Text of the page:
Canadian Taxpayers Federation
Finance Minister Bill Morneau recently announced a plan to crack down on “tax planning using private corporations” by closing “loopholes.”
Given the chosen wording, you would be forgiven for assuming these were of interest only to a handful of high powered tax lawyers and accountants. Yet if adopted, these changes would mean a dramatic tax hike for millions of Canadians and impact countless small businesses.
The government’s proposals focus on three practices employed by small businesses to achieve, in the government’s words, “unfair tax advantages:” income sprinkling (where a business owner pays family members a salary or dividend solely for the purpose of reducing the owner’s total tax burden); passive investment retention (where the owner invests income for purposes other than immediate reinvestment into the business); and income conversion to capital gains (essentially declaring income in a form that results in a lower tax burden).
The government’s position is that these practices are unfair because they allow small business owners to pay less tax. Their solution is to make small businesses pay up by raising their taxes to a level comparable to what a salaried wage earner would pay. Why, they argue, should a small business owner earning $200,000 pay less tax than a salaried employee earning $200,000?
There are many reasons why, which have to do with the vastly different ways in which these incomes are generated and the additional costs and risks borne by small business owners. The government’s failure to consider them is a fundamental mistake.
For example, salaried employees receive guaranteed pay and health benefits. Salaried employees receive paid vacation, sick days, overtime pay, severance pay if laid off and sometimes a pension. Business owners get none of these things. Business owners only get paid if they make money and they have to pay for other things like health coverage out of their pocket or buy insurance for themselves.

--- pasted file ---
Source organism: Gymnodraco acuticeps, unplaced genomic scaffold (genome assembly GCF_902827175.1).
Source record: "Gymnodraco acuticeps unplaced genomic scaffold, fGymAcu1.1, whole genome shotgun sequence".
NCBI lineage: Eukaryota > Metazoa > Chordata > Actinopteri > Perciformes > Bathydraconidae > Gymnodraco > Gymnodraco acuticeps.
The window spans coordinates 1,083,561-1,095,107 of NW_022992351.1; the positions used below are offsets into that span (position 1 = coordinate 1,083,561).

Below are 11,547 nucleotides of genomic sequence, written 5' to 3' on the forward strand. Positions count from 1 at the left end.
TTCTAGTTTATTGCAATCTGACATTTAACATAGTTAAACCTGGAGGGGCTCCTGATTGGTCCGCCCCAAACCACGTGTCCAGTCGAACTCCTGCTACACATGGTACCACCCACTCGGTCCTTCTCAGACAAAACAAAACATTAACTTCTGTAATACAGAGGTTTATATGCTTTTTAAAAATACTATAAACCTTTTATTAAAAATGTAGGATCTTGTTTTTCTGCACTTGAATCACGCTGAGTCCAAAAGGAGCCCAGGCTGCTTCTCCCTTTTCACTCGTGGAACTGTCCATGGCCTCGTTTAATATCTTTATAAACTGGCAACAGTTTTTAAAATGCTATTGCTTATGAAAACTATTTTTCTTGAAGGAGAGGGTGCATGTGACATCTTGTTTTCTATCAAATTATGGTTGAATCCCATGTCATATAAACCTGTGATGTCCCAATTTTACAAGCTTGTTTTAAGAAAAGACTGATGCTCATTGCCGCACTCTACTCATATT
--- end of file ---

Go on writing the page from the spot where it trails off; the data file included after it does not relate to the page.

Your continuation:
Viewed in this light, some of the “unfair” practices identified by Morneau should instead be seen as important incentives to encourage more people to set up and grow small businesses. For example, passive investments allow business owners (who have no pension) to save for their retirement, as well as to build a cushion to protect their business should it have a rough year in the future.
Eliminating these “loopholes” would make it harder for business owners to save for retirement and harder for them to survive economic downturns. Is that really what the government wants?
If the government’s goal is to reduce the benefits of entrepreneurial activity by ensuring business owners pay more tax, they will quickly find fewer people interested in bothering with becoming business owners in the first place.
For a government that insists it is looking out for the middle class, this cannot be overstated. The victims of these policy changes will not be wealthy millionaires working on Bay St. The victims will be the very people this government claims it is trying to help: mom and pop operations in small towns across the country, including farmers, mechanics and electricians.
Are these really the people the government wants to castigate as tax villains – right before they help put them out of business?
Morneau is right to be seized with fairness and right to want to fix the tax code. But the proposals he has put on the table miss the mark, and are the worst of both worlds: they don’t address the fundamental problem with the tax code (it is far too complex) and are likely to be the equivalent of attempting to kill a fly with a cannon: the government may very well get their fly, but there will be tremendous unintended collateral damage to go along with it.